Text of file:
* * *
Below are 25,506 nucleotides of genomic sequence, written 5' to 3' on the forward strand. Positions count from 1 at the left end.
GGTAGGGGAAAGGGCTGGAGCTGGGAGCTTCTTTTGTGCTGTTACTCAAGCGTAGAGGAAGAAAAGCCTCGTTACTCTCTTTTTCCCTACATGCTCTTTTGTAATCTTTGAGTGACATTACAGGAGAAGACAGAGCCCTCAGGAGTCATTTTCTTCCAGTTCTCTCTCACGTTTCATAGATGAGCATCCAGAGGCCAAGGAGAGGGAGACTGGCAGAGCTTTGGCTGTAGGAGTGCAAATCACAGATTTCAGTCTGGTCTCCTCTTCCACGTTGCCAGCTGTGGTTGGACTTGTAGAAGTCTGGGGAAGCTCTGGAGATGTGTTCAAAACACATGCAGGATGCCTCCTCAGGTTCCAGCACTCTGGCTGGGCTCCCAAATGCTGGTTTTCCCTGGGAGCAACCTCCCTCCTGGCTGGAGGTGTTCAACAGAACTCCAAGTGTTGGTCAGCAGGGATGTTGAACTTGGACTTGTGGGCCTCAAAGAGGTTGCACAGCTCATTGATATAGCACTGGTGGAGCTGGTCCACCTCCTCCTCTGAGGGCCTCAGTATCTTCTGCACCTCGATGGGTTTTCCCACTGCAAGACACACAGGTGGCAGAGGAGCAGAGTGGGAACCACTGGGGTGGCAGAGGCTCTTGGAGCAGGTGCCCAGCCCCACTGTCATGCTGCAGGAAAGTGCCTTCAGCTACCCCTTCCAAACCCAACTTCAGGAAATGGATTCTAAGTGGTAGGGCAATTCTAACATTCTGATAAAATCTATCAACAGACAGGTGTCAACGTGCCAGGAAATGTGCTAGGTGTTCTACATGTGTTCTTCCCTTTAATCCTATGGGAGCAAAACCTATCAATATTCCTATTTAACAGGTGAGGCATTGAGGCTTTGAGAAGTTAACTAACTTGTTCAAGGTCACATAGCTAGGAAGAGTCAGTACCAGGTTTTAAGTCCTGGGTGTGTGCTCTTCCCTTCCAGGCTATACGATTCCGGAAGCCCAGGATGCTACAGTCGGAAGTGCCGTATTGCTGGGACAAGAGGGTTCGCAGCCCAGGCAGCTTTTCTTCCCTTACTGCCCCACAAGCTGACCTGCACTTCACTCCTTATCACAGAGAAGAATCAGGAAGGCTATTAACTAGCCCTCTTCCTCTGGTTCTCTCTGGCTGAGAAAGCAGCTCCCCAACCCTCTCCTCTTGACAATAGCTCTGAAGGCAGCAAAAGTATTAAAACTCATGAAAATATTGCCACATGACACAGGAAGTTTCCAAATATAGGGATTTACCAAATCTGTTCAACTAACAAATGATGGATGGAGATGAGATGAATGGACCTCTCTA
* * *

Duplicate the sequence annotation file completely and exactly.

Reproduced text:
Below are 25,506 nucleotides of genomic sequence, written 5' to 3' on the forward strand. Positions count from 1 at the left end.
GGTAGGGGAAAGGGCTGGAGCTGGGAGCTTCTTTTGTGCTGTTACTCAAGCGTAGAGGAAGAAAAGCCTCGTTACTCTCTTTTTCCCTACATGCTCTTTTGTAATCTTTGAGTGACATTACAGGAGAAGACAGAGCCCTCAGGAGTCATTTTCTTCCAGTTCTCTCTCACGTTTCATAGATGAGCATCCAGAGGCCAAGGAGAGGGAGACTGGCAGAGCTTTGGCTGTAGGAGTGCAAATCACAGATTTCAGTCTGGTCTCCTCTTCCACGTTGCCAGCTGTGGTTGGACTTGTAGAAGTCTGGGGAAGCTCTGGAGATGTGTTCAAAACACATGCAGGATGCCTCCTCAGGTTCCAGCACTCTGGCTGGGCTCCCAAATGCTGGTTTTCCCTGGGAGCAACCTCCCTCCTGGCTGGAGGTGTTCAACAGAACTCCAAGTGTTGGTCAGCAGGGATGTTGAACTTGGACTTGTGGGCCTCAAAGAGGTTGCACAGCTCATTGATATAGCACTGGTGGAGCTGGTCCACCTCCTCCTCTGAGGGCCTCAGTATCTTCTGCACCTCGATGGGTTTTCCCACTGCAAGACACACAGGTGGCAGAGGAGCAGAGTGGGAACCACTGGGGTGGCAGAGGCTCTTGGAGCAGGTGCCCAGCCCCACTGTCATGCTGCAGGAAAGTGCCTTCAGCTACCCCTTCCAAACCCAACTTCAGGAAATGGATTCTAAGTGGTAGGGCAATTCTAACATTCTGATAAAATCTATCAACAGACAGGTGTCAACGTGCCAGGAAATGTGCTAGGTGTTCTACATGTGTTCTTCCCTTTAATCCTATGGGAGCAAAACCTATCAATATTCCTATTTAACAGGTGAGGCATTGAGGCTTTGAGAAGTTAACTAACTTGTTCAAGGTCACATAGCTAGGAAGAGTCAGTACCAGGTTTTAAGTCCTGGGTGTGTGCTCTTCCCTTCCAGGCTATACGATTCCGGAAGCCCAGGATGCTACAGTCGGAAGTGCCGTATTGCTGGGACAAGAGGGTTCGCAGCCCAGGCAGCTTTTCTTCCCTTACTGCCCCACAAGCTGACCTGCACTTCACTCCTTATCACAGAGAAGAATCAGGAAGGCTATTAACTAGCCCTCTTCCTCTGGTTCTCTCTGGCTGAGAAAGCAGCTCCCCAACCCTCTCCTCTTGACAATAGCTCTGAAGGCAGCAAAAGTATTAAAACTCATGAAAATATTGCCACATGACACAGGAAGTTTCCAAATATAGGGATTTACCAAATCTGTTCAACTAACAAATGATGGATGGAGATGAGATGAATGGACCTCTCTA